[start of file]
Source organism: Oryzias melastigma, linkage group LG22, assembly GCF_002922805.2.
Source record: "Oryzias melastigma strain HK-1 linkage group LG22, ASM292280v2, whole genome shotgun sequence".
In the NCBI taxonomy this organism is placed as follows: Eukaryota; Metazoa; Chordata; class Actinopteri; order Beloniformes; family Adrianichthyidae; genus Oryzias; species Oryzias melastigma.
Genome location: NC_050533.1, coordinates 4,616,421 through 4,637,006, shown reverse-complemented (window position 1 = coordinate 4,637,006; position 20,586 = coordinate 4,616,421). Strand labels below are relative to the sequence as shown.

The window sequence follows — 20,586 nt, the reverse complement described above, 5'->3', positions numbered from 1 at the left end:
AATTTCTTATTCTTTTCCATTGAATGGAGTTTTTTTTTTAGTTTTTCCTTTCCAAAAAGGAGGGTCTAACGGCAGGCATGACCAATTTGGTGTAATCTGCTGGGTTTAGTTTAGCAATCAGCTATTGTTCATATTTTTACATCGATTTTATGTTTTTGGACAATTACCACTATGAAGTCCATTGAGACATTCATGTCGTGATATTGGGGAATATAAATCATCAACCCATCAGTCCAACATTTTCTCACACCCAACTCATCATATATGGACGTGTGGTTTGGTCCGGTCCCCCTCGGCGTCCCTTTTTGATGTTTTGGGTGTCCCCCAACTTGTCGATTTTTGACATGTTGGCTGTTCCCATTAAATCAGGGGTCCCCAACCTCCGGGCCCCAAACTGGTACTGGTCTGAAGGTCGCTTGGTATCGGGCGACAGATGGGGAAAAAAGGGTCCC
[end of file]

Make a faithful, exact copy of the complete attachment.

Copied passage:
Source organism: Oryzias melastigma, linkage group LG22, assembly GCF_002922805.2.
Source record: "Oryzias melastigma strain HK-1 linkage group LG22, ASM292280v2, whole genome shotgun sequence".
In the NCBI taxonomy this organism is placed as follows: Eukaryota; Metazoa; Chordata; class Actinopteri; order Beloniformes; family Adrianichthyidae; genus Oryzias; species Oryzias melastigma.
Genome location: NC_050533.1, coordinates 4,616,421 through 4,637,006, shown reverse-complemented (window position 1 = coordinate 4,637,006; position 20,586 = coordinate 4,616,421). Strand labels below are relative to the sequence as shown.

The window sequence follows — 20,586 nt, the reverse complement described above, 5'->3', positions numbered from 1 at the left end:
AATTTCTTATTCTTTTCCATTGAATGGAGTTTTTTTTTTAGTTTTTCCTTTCCAAAAAGGAGGGTCTAACGGCAGGCATGACCAATTTGGTGTAATCTGCTGGGTTTAGTTTAGCAATCAGCTATTGTTCATATTTTTACATCGATTTTATGTTTTTGGACAATTACCACTATGAAGTCCATTGAGACATTCATGTCGTGATATTGGGGAATATAAATCATCAACCCATCAGTCCAACATTTTCTCACACCCAACTCATCATATATGGACGTGTGGTTTGGTCCGGTCCCCCTCGGCGTCCCTTTTTGATGTTTTGGGTGTCCCCCAACTTGTCGATTTTTGACATGTTGGCTGTTCCCATTAAATCAGGGGTCCCCAACCTCCGGGCCCCAAACTGGTACTGGTCTGAAGGTCGCTTGGTATCGGGCGACAGATGGGGAAAAAAGGGTCCC